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Old 10-02-2007, 09:14 PM   #1
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Ground screw in 4" box


Hi;
I have a mix of NM and BX in a 4" J box.
The box does not have the standard 10-32 (or whatever the thread is) for the GND screw from the NM cable (because it is an older box that originally had only BX). There were some holes on the edges of the box, but none had any threads at all, so I opened one hole up and put in a 10-32 screw, nut, flat washer, and split lockwasher to secure the GND wire from the NM cable.
Is this code, or does the screw need to thread into the box?
If not, I will change the box.

Thanks

FW

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Old 10-02-2007, 11:23 PM   #2
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Ground screw in 4" box


It's not code compliant but on a scale of one to 10 I'd put it pretty low on that list. There is a item called a ground clip that clips to the side of the box and fastens the grounding wire.... that would have been fine and code compliant. Like this....



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Old 10-03-2007, 12:46 AM   #3
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Ground screw in 4" box


What stubbie provide the link and the photo of the grounding strap hook up this one of the common way to hook up with older boxes

btw some older box it do come in 10-24 screw pattern so watchout with this it will catch ya by suprise

Merci, marc
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Old 10-03-2007, 02:46 PM   #4
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Ground screw in 4" box


Stubbie's way is code compliant...your way isn't but it is very effective...which way will give you a better ground over the years??? who can tell. If I was the Authority Having Jurisdiction and inspecting this box i'd give you a pass.
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Old 10-03-2007, 08:32 PM   #5
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Ground screw in 4" box


I bought some of those ground clips.

This method seems a whole lot easier than dealing with screws and nuts, especially when I had to open up the hole first.

Before I started getting "strict" with myself about code, I sometimes used to use the cover plate with screw to attach the ground. But more often I used the threaded ground hole, a #10-32 screw, and always a flat washer.

I now realize that using the cover screw to connect the ground wires is a big NONO, as the ground is lost once the cover to the box is removed!
It's amazing how we change when we get a little older<g>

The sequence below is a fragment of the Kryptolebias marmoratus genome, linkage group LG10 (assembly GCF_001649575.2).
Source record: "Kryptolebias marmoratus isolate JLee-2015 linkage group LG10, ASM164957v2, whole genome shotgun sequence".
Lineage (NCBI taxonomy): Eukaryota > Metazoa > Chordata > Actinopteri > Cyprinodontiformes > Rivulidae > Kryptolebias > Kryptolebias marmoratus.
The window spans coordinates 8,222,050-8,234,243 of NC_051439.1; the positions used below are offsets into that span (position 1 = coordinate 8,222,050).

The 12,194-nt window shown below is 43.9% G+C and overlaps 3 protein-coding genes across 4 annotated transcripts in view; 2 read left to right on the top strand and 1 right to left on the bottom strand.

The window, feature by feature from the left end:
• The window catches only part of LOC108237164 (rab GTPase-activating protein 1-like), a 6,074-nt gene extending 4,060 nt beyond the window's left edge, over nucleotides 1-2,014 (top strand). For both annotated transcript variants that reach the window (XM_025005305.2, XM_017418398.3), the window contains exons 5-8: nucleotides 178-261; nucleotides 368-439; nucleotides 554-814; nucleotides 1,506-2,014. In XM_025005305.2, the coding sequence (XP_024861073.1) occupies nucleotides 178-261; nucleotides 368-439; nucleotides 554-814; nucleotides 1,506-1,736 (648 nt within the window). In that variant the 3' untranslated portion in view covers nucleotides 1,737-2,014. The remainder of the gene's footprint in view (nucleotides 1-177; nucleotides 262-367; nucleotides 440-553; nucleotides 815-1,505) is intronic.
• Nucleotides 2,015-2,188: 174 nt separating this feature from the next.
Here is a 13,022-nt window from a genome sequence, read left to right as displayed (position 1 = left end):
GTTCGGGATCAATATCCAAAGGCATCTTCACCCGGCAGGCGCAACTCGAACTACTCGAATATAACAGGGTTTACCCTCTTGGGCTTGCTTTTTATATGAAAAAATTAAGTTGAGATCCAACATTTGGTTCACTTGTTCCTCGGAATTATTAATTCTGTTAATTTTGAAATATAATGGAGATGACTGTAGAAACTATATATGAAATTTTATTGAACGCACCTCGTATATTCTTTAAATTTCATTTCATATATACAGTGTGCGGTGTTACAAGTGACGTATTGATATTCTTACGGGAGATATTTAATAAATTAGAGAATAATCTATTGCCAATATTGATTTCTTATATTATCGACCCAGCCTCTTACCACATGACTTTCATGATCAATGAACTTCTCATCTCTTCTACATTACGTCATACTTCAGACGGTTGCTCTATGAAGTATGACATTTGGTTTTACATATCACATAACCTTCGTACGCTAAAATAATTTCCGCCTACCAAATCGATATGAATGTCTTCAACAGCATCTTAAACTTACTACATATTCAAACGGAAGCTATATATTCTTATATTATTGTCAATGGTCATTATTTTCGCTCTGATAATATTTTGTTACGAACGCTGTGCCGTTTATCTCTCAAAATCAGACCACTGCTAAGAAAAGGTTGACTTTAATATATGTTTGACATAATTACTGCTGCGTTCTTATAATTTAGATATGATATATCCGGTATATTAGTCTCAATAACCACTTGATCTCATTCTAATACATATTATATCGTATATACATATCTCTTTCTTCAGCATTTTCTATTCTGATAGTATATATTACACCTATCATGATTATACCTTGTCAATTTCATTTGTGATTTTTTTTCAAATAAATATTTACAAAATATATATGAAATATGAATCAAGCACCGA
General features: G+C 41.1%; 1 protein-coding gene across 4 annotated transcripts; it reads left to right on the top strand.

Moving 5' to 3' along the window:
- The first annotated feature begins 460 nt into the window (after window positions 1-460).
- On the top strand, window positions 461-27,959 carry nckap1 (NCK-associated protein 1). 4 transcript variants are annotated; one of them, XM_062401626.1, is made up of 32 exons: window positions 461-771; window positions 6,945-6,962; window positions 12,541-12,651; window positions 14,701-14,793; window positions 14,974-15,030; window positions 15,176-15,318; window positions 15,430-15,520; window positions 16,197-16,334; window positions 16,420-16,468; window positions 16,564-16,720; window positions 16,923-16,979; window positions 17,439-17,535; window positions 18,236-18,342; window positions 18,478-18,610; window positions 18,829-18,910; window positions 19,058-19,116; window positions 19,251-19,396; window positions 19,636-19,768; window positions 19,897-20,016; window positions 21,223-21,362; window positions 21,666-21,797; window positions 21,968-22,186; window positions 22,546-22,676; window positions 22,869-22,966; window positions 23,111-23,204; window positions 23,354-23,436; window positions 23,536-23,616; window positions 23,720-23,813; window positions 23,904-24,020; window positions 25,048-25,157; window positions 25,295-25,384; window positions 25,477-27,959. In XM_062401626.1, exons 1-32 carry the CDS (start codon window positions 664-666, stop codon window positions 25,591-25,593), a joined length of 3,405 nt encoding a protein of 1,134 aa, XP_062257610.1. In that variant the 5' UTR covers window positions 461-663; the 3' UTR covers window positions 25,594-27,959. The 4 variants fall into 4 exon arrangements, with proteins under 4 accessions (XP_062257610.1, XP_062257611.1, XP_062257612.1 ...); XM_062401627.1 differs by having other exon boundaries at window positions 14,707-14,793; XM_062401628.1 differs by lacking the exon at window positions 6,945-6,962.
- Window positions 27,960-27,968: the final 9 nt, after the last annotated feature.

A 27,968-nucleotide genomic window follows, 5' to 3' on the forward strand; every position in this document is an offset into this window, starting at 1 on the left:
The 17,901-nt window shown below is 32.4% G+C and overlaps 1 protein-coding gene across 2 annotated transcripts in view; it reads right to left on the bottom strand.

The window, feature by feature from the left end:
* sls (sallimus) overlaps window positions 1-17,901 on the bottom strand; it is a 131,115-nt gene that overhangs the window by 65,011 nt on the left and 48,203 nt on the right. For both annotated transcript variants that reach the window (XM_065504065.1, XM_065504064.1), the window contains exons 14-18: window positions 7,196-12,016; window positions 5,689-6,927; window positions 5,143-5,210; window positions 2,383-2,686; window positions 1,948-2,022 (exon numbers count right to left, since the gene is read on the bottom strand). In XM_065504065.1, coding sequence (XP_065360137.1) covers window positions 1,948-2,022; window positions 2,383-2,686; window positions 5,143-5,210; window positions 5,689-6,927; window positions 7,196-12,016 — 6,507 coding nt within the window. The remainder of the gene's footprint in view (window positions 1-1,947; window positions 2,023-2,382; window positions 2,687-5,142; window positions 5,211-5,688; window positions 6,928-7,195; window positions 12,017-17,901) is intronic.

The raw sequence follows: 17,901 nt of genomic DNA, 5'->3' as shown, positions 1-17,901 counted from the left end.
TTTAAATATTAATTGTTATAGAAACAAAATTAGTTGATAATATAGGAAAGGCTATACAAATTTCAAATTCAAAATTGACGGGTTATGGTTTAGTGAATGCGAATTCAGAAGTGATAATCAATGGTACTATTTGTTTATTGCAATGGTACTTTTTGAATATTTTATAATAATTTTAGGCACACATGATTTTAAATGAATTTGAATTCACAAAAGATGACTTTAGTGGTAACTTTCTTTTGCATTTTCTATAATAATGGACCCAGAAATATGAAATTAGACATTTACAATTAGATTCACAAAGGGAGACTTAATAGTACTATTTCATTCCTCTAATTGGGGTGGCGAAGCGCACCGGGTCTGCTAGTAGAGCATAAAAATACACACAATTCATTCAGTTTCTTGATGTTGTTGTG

I bought a pack of the green ground screws, so I shouldn't need the washer anymore.
I also understand that I am not allowed to put more than one ground wire under this screw, and that all thru-grounds must be securely fastened, and a pigtail run to the box ground screw.

While on the subject of pigtail ground wires, let me run this by you:
I am wiring a GFCI receptacle in my kitchen to a 20A line which will use Romex (12/2) from the panel.
There is a BX cable (12/2) already in the box which goes to one more receptacle in the kitchen.

Can I run one continuous ground wire from the Romex cable around a green screw in the outlet box, then up to the GFCI outlet?
I would think this would be better than using a pigtail which would have two short ground wires coming off of the Romex ground; one for the box and one for the local receptacle.

FW
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Old 10-04-2007, 12:53 PM   #6
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Ground screw in 4" box


Look at 314.40-D

"Tapped hole or equivalent". Seems that "equivalent" would include the hex head 10/32 bolt and nut, would be compliant. Now, you cannot use a self tapping screws. Odd isn't it?


I like the clips too. But I use the ones with the conductor already attached.
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Old 10-04-2007, 07:34 PM   #7
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Ground screw in 4" box


I looked at my local HD for the ones with the conductor attached, but could not find any.

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Old 10-05-2007, 01:25 PM   #8
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Ground screw in 4" box


Fw.....You have to go to an electrical supply house. Price may be an issue, but not always.

I can buy wire from Graybar cheaper than Lowes or Home Depot. Even cut wire!
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Old 10-05-2007, 03:07 PM   #9
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Ground screw in 4" box


John

314.40 d is means provided by the manufacturer not the electrician.

It is not unusual however to tap your own hole using a greenleee tap drill and put in your own screw.

250.8 is the applicable code for listed grounding hardware

FWIW... in 2008... 250.8 has been completely rewritten and will include a machine bolt and nut as a compliant grounding means. This is why I said that it wasn't code compliant (yet) but I would put it very low on my list of things to worry about. Heck there is nothing in the code that says you can't use a wood or drywall screw...you just can't use a sheet metal screw. Go figure....

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